When someone requests that students not smoke in a particular location, comparing such a request to a “safe space,” as a columnist did last week, is absurd. Not only is such a request against smoking perfectly reasonable, but the dismissal of the request as a “safe space” ironically resembles the “safe space” argument more than the request itself.
Surely the columnist would not deny that citizens have the right to protest public nuisances. Laws against breach of the peace have been part of English and American common law for centuries, often augmented by laws against offenses such as public drunkenness and excessive noise. Smoking is legal on campus and probably will remain so, but legality does not constitute immunity from mild criticism.
There are no rules preventing a mariachi band from rehearsing in A.J.’s Café every weeknight, but one could justifiably complain about the nuisance resulting from that. Is that “preferential realism,” as the columnist called it? No, that is simply common decency, as is a request that students not smoke in a heavily traveled and confined space.
The columnist’s description of “preferential realism” includes several examples of denying unpleasant facts, such as election results or the final judgment. Apparently this means that having students smoke outside the library is a certain, unchangeable fact that can be equated to theology or history, and those who ask that smokers not indulge in that particular location are trying to “conform reality to their preferences.”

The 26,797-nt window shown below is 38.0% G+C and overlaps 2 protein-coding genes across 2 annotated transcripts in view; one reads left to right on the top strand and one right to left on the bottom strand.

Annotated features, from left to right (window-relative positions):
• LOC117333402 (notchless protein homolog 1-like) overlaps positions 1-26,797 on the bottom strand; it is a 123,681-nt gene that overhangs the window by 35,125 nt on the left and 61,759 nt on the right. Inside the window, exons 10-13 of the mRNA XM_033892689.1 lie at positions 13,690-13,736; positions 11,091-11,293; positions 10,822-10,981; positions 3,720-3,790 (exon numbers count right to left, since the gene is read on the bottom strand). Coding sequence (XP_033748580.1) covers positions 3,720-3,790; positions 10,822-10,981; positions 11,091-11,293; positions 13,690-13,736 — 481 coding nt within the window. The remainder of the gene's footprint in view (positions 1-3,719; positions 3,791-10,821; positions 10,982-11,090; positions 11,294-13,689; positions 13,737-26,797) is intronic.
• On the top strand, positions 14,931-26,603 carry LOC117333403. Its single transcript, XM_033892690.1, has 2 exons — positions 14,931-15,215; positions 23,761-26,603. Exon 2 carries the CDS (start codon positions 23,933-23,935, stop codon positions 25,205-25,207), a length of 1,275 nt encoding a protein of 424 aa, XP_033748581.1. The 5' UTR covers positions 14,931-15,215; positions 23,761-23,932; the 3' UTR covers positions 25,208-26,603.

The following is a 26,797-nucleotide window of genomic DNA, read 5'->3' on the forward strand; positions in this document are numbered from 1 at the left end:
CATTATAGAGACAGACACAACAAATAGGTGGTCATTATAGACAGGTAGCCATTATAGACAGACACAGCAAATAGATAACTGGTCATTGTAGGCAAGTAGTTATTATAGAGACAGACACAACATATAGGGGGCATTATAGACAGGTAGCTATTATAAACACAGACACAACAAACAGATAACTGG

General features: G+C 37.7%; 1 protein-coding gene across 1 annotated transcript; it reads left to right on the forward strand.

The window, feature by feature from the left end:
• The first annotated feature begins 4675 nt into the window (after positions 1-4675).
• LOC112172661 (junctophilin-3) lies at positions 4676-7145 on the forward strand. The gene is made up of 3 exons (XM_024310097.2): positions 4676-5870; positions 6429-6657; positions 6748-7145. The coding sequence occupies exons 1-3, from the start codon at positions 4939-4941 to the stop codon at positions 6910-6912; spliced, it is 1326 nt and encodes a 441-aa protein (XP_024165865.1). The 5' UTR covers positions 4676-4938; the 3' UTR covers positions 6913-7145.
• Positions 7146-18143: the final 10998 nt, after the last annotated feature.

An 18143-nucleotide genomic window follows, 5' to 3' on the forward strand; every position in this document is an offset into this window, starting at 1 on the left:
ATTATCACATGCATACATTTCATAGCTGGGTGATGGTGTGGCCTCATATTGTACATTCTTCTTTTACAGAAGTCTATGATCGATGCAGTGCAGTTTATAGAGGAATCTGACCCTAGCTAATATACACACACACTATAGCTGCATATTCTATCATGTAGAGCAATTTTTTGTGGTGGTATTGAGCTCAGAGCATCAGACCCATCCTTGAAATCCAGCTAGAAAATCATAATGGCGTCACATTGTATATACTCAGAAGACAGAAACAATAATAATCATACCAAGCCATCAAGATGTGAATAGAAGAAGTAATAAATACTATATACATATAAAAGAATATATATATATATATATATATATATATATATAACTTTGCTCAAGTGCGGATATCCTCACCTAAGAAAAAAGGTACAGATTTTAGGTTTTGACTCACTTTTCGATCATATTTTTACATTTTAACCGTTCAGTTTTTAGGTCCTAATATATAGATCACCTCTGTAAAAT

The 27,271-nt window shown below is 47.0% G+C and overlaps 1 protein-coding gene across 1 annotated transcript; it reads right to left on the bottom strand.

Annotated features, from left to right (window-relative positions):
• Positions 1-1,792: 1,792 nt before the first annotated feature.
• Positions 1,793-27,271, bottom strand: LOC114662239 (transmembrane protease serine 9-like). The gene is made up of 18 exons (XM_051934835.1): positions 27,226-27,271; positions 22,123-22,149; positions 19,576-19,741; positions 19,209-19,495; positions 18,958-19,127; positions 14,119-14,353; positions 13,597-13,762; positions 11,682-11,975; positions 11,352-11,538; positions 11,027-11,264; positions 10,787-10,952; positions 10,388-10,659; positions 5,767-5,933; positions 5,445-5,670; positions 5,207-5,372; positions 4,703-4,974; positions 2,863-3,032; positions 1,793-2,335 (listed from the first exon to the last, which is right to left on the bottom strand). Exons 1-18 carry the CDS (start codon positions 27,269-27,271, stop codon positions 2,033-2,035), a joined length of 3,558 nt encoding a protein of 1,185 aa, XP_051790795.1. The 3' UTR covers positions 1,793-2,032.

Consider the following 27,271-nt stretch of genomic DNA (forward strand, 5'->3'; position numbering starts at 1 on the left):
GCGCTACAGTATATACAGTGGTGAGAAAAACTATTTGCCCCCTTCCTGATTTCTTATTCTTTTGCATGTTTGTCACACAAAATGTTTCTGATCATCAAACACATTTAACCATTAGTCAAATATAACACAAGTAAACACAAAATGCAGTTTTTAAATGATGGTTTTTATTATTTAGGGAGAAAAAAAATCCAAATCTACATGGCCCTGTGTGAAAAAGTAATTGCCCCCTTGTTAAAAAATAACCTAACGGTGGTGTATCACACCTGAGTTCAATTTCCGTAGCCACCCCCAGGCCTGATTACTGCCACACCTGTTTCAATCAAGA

According to this logic, I can never ask someone to move who is unintentionally blocking a hallway, since reality is telling me that they must stay there indefinitely. Such a conclusion is of course ludicrous.
By referring to the previous column as a “safe space,” the columnist is partaking in the same logic that he is decrying. The reality is that some students find smoke in that location to be a nuisance and have made a reasonable request, but the columnist refuses to entertain this idea because his preferences don’t agree.
With his reasoning, since it is comfortable for smokers to smoke outside the library, we ought not to disturb them. Ironically, dismissing the argument because it impedes on others’ comfort and because it makes people uncomfortable is precisely what the columnist accuses others of doing, namely, “trying to conform reality to their preferences.” Surely there are better responses to the original column than comparing it to a “safe space.”
Tom Ryskamp is a junior studying accounting and music.